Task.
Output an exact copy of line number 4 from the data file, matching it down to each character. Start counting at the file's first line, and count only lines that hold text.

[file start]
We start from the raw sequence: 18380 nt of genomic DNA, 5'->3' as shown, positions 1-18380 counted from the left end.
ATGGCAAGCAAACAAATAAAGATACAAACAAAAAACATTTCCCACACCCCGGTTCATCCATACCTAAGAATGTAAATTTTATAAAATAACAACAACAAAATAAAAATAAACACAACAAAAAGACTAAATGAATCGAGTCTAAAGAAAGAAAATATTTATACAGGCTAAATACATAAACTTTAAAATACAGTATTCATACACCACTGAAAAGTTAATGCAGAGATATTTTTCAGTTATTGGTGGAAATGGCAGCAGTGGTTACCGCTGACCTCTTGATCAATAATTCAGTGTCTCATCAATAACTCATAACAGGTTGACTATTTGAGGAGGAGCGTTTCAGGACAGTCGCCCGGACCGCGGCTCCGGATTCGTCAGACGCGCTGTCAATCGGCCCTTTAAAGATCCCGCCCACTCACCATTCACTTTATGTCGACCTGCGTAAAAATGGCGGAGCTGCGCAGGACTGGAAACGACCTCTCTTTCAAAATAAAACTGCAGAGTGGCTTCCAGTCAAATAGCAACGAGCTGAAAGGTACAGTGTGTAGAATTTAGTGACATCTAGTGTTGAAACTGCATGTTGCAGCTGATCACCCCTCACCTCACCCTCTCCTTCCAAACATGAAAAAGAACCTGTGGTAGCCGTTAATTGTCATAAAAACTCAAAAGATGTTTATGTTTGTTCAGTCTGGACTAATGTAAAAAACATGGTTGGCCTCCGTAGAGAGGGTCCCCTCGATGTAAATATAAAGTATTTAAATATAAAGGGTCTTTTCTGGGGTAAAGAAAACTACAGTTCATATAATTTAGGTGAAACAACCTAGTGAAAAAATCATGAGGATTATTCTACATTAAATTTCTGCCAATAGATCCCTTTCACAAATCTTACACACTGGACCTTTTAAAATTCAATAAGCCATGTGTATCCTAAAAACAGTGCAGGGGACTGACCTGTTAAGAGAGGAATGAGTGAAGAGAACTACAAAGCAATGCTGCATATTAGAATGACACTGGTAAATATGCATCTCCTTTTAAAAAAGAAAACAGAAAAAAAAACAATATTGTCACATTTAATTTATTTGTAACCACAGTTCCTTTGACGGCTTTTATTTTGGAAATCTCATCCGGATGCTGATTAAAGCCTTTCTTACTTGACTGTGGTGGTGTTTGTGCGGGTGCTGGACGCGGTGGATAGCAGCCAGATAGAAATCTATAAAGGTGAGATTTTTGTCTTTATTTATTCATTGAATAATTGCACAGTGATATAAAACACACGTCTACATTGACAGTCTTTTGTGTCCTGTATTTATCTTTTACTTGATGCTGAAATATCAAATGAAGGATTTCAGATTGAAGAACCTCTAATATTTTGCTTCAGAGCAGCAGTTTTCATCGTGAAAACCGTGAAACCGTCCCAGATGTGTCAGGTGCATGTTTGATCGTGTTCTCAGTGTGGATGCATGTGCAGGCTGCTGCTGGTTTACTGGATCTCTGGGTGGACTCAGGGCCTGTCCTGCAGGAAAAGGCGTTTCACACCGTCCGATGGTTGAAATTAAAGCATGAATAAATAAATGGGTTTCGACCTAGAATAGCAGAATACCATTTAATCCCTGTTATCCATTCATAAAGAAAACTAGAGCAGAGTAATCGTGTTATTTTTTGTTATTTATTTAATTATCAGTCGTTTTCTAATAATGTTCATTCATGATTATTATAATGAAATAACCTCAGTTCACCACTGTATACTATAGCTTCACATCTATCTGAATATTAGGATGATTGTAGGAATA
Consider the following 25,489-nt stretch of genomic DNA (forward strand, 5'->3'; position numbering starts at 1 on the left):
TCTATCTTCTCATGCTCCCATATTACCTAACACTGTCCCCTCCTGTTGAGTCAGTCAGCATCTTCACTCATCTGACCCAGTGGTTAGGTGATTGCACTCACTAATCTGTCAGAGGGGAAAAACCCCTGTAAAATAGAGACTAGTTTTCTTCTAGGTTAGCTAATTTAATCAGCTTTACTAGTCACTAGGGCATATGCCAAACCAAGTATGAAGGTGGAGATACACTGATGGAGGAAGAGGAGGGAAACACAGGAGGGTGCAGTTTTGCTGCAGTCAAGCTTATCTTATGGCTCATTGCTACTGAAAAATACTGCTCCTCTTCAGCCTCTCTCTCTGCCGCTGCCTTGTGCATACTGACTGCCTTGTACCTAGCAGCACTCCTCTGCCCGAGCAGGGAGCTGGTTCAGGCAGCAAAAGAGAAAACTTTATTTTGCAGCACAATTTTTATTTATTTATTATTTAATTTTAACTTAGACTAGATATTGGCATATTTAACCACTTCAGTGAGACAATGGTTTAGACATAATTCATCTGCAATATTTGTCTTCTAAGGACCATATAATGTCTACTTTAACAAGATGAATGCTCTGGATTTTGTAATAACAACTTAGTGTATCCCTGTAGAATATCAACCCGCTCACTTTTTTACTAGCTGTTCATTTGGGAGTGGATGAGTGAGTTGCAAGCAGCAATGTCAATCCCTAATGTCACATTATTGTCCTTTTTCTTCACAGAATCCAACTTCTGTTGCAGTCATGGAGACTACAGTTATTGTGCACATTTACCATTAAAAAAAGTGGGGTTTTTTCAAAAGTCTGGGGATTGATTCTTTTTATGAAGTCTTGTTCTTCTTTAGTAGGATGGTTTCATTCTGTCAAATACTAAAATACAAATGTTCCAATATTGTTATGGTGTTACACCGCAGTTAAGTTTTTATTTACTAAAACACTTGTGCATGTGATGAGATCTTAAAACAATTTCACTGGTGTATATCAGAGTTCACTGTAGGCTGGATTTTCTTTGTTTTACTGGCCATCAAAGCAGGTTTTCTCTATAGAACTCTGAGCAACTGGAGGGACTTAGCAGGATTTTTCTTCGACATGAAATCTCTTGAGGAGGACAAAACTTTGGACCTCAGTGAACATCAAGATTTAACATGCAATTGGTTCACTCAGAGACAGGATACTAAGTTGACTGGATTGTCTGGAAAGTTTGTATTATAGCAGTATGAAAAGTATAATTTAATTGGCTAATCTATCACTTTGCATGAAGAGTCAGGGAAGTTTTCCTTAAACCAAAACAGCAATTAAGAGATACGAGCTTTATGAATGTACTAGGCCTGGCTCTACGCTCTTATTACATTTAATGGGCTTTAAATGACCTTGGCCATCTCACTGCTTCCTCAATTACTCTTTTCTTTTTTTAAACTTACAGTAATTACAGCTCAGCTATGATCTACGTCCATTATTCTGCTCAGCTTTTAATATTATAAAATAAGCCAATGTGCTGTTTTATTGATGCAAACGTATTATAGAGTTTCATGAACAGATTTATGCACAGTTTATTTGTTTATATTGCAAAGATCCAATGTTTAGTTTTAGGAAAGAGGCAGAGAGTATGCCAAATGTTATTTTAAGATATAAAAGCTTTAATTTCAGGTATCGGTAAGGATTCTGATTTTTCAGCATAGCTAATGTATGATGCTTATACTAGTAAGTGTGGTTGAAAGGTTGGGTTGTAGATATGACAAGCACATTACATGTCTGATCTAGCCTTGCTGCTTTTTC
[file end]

TCTATCTTCTCATGCTCCCATATTACCTAACACTGTCCCCTCCTGTTGAGTCAGTCAGCATCTTCACTCATCTGACCCAGTGGTTAGGTGATTGCACTCACTAATCTGTCAGAGGGGAAAAACCCCTGTAAAATAGAGACTAGTTTTCTTCTAGGTTAGCTAATTTAATCAGCTTTACTAGTCACTAGGGCATATGCCAAACCAAGTATGAAGGTGGAGATACACTGATGGAGGAAGAGGAGGGAAACACAGGAGGGTGCAGTTTTGCTGCAGTCAAGCTTATCTTATGGCTCATTGCTACTGAAAAATACTGCTCCTCTTCAGCCTCTCTCTCTGCCGCTGCCTTGTGCATACTGACTGCCTTGTACCTAGCAGCACTCCTCTGCCCGAGCAGGGAGCTGGTTCAGGCAGCAAAAGAGAAAACTTTATTTTGCAGCACAATTTTTATTTATTTATTATTTAATTTTAACTTAGACTAGATATTGGCATATTTAACCACTTCAGTGAGACAATGGTTTAGACATAATTCATCTGCAATATTTGTCTTCTAAGGACCATATAATGTCTACTTTAACAAGATGAATGCTCTGGATTTTGTAATAACAACTTAGTGTATCCCTGTAGAATATCAACCCGCTCACTTTTTTACTAGCTGTTCATTTGGGAGTGGATGAGTGAGTTGCAAGCAGCAATGTCAATCCCTAATGTCACATTATTGTCCTTTTTCTTCACAGAATCCAACTTCTGTTGCAGTCATGGAGACTACAGTTATTGTGCACATTTACCATTAAAAAAAGTGGGGTTTTTTCAAAAGTCTGGGGATTGATTCTTTTTATGAAGTCTTGTTCTTCTTTAGTAGGATGGTTTCATTCTGTCAAATACTAAAATACAAATGTTCCAATATTGTTATGGTGTTACACCGCAGTTAAGTTTTTATTTACTAAAACACTTGTGCATGTGATGAGATCTTAAAACAATTTCACTGGTGTATATCAGAGTTCACTGTAGGCTGGATTTTCTTTGTTTTACTGGCCATCAAAGCAGGTTTTCTCTATAGAACTCTGAGCAACTGGAGGGACTTAGCAGGATTTTTCTTCGACATGAAATCTCTTGAGGAGGACAAAACTTTGGACCTCAGTGAACATCAAGATTTAACATGCAATTGGTTCACTCAGAGACAGGATACTAAGTTGACTGGATTGTCTGGAAAGTTTGTATTATAGCAGTATGAAAAGTATAATTTAATTGGCTAATCTATCACTTTGCATGAAGAGTCAGGGAAGTTTTCCTTAAACCAAAACAGCAATTAAGAGATACGAGCTTTATGAATGTACTAGGCCTGGCTCTACGCTCTTATTACATTTAATGGGCTTTAAATGACCTTGGCCATCTCACTGCTTCCTCAATTACTCTTTTCTTTTTTTAAACTTACAGTAATTACAGCTCAGCTATGATCTACGTCCATTATTCTGCTCAGCTTTTAATATTATAAAATAAGCCAATGTGCTGTTTTATTGATGCAAACGTATTATAGAGTTTCATGAACAGATTTATGCACAGTTTATTTGTTTATATTGCAAAGATCCAATGTTTAGTTTTAGGAAAGAGGCAGAGAGTATGCCAAATGTTATTTTAAGATATAAAAGCTTTAATTTCAGGTATCGGTAAGGATTCTGATTTTTCAGCATAGCTAATGTATGATGCTTATACTAGTAAGTGTGGTTGAAAGGTTGGGTTGTAGATATGACAAGCACATTACATGTCTGATCTAGCCTTGCTGCTTTTTC